Given this, for the VC market to flourish in Uganda and developing economies at large, it is incumbent upon both the public and private sector structures to increase VC investment into the early stage entrepreneur ventures with growth potential. This approach was confirmed in the developed economies for extenuating the financing gap impeding SME development. This article resonates from the empirical evidence from the industrialised markets that have demonstrated success in spurring SME growth through VC financing, such as the United States of America, Europe and China. This article presents recent knowledge to the policy-makers and researchers to assist in the design of appropriate policies for VC industrial growth in Uganda. Because of conferring a concrete evidence base, the article supports the government’s efforts in their engagements to foster SMEs’ access to finance and inspires a philosophy of policy assessment. This article empirically analyses the impact of VC financing on SMEs’ performance in Uganda.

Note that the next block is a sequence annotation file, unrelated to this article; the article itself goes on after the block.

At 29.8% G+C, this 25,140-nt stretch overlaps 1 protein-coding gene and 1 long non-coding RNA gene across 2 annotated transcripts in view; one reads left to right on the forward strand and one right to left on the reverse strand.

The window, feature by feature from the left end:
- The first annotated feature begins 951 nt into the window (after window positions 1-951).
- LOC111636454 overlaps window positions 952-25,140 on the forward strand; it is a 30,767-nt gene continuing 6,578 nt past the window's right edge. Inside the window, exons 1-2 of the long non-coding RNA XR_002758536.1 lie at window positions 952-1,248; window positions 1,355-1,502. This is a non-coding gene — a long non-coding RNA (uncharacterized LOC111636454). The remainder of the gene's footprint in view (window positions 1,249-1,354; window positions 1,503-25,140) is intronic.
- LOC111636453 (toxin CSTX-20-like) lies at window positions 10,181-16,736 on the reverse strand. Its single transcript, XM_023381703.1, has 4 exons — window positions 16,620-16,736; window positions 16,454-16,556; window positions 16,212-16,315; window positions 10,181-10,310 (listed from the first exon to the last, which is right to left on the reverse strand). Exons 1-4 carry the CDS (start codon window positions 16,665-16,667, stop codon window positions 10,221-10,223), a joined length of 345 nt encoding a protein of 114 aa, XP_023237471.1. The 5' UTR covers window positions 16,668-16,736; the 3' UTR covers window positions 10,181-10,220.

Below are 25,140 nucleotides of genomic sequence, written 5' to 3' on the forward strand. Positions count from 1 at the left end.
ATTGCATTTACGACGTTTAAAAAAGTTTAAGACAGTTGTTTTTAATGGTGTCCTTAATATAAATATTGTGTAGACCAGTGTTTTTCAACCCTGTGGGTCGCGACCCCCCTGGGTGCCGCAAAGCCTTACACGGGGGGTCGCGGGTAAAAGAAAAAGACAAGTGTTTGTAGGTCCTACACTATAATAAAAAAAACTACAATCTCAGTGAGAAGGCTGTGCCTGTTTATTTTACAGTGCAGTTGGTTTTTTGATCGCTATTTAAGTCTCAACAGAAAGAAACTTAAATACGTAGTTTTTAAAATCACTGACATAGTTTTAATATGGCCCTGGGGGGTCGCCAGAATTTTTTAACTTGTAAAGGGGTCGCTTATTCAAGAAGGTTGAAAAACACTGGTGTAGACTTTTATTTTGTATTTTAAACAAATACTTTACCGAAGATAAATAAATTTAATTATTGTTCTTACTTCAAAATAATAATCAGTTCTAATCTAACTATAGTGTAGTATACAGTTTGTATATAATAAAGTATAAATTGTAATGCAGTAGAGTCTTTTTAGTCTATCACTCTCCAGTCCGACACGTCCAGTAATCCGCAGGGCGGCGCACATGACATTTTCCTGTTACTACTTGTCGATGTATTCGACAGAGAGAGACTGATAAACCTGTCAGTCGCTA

Literature review of venture capital performance

Theoretical perspective

Venture capital is a high-risk equity capital consisting of seed, start-up and expansion financing in start-up firms already demonstrating business potential but not listed on public securities markets or underprivileged to access traditional funding sources (Gompers & Lerner 1999; OECD 2018). Venture capital financing is a momentous financial innovative asset in the 21st century, raising the attention of academics and practitioners. Several scholars have recognised it as a precursor for SMEs’ growth, global technological development and employment generation (Arundale 2018; Muriithi 2017; Ning, Wang & Yu 2015). Resonating on the agency theory, this study offers a theoretical model reflecting on the hypothetical and practical implications of the theory regarding the VC ecosystem.